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Yeah, but If you have ASR, you do not have ESP, and vice versa. Check the button on the center console above driver window switch, if it says ASR or ESP. If ASR, there is no steering angle sensor in your car, so no calibration is required for the steering angle.

With K40, I assume you mean K40/4 which is the fusepanel module you removed. In that case, I suggest you check the fuses on that module. And with the key in position 2, measure voltage on each fuse (with fuses in place, and probing access tabs on them, with respect to chassis ground). All fuses should have around 12V.
 

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Sequence is:

1.Foot on brake, transmission in park, parking brake on.
2.Start car - phots 1

IMG_3593.jpg
2 3.Remove foot from brake - photo 2 followed by photo 3 a few seconds later

IMG_3594 2.jpg
IMG_3595.jpg
 

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Fuses all check out. 12V on both sides of all fuses except the 40A to the secondary air pump because vehicle wasn't started.
 

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Why is your brake light ON ? Have you checked brake fluid level ?

And what happens if you start the car without pressing the brake pedal, then press the pedal and release with car in Park ?
 

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Mrboca - Problem solved (brake light is on because the parking brake is set)

Below is a picture of the unit prior to removal. Apparently the wires have to go back into the exact same slots as they came out of. :cool:

For example, if you were to stick that white connector next to the 15A fuse into one of the other empty holes where it will fit, you may have a problem.

mrboca - thanks so much for the info and suggestions and moral support.

I think the conclusion (leaving out my ham handedness above) is that the K40/4 may have a sticky secondary air pump relay. My local dealer has the part so if this thing acts up again I'll just swap it out but for now I'll drive it for a while and see how it goes.
IMG_3587.jpg
 

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Yeah, the white connector is important. It supplies power to the ETC (Electronic Traction Control, in your case the ASR module) :).

After the P0410 code clear in the ECU, the emission readiness indicators are reset. This also includes the Secondary Air Induction. If the emission readiness indicators are all passed, then you have an intermittent problem, either in the K40/4, or the pump motor itself (worn out brushes, not always starting the pump).
 

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I thought I'd post the pinouts for testing the K40/4k3 relay that controls the air pump in case anybody else would like to trouble shoot before spending $100+ on a part they might not need.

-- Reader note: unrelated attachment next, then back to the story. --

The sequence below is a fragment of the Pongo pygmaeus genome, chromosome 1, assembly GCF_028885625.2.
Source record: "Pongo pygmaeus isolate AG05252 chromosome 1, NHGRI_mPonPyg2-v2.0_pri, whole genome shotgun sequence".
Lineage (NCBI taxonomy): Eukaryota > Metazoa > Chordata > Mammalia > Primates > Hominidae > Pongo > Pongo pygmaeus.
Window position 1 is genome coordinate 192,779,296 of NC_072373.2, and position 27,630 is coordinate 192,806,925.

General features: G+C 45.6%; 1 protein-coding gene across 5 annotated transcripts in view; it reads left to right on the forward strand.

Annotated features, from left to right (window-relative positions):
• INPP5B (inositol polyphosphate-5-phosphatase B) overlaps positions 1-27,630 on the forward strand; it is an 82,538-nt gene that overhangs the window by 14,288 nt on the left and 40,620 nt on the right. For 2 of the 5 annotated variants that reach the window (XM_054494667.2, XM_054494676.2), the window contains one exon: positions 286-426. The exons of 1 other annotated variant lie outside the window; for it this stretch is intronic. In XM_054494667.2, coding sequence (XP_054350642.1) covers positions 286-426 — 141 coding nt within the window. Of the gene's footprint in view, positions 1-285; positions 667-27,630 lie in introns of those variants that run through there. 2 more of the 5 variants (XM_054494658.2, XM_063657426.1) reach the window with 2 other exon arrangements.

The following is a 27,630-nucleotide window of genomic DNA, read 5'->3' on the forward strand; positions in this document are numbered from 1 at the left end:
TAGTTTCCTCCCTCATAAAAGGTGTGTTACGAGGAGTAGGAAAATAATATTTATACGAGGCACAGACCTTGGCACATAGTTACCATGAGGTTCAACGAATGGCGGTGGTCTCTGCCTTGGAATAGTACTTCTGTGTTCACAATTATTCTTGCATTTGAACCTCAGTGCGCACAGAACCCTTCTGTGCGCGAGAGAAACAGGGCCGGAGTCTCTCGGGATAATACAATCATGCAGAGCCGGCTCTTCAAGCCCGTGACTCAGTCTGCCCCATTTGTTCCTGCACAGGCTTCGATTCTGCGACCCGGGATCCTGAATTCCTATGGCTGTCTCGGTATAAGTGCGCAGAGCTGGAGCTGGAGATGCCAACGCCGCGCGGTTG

I tested the relay and I also applied 12V to the corresponding points on the wiring harness to makes sure the pump spun up so as to eliminate any possible wiring harness issues as a cause.

To test the relay, apply 12V across pins A2-pin #2 and B2-pin #4. You should hear a click. Place an ohm meter across pins C-pin #4 and A1-pin #7 and confirm continuity when 12V is applied and open circuit when it is removed.

If you want to test the wiring harness continuity to the pump and the pump itself, with key on and engine off, place a jumper on the wiring harness between C-pin #4 and A1-pin #7. If all is well you should hear the pump spin up. Don't leave it too long as it is drawing a lot of current - use heavy wire or just touch it for a moment to test.
 

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Actually, in your case, all you needed to do is to remove connector A2, and put the key in position 2, and jumper pin 2 of A2 to chassis ground. This will turn the relay on, and get the pump running. I do not recommend jumpering the relay contacts, as the pump draws excessive current 20 to 30 amps, so you will have sparking and contact erosion on the pin / socket on connector C. The wiring configurations change from W210 to W210, as K40/4 relay models and versions do change, so it has to be handled on case-by-case basis. Else, one may end up some expensive equipment damage.

So, is the P0410 problem solved now ? You indicated that the SAI pump did not receive power when the engine is cold-started, and you suspected the K40 relay.
 

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Excellent suggestion. In addition to all the issues you point out it has the added benefit of testing the relay components at the same time.

I would say if a sticky were to be made to diagnose and solve this problem that would be #1 on the list. Test air pump wiring and relay in one simple step.

My problem seems to be solved. CEL light is out and it passed Cal SMOG test today. Thanks again for all your help.
 

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Actually, the way I would test is even more comprehensive.

I would remove the engine coolant sensor connector, and temporarily jumper the harness connector pins with a 2.5K Ohm resistor. Then start the car. The resistor will "fool" the engine computer that the coolant is cool enough, so it would start the pump each time I start the car. This would also allow me to observe the changes in the O2 sensors to check whether the induced air affects the O2 readings.

This is a bit more technical, but allows you to test each part of the system.
 

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Very interesting and elegant solution. Most of the time you can't get on the pinout to perform this test so you have to remove the relay, then you have to test the relay and the wiring separately. Great idea.
 
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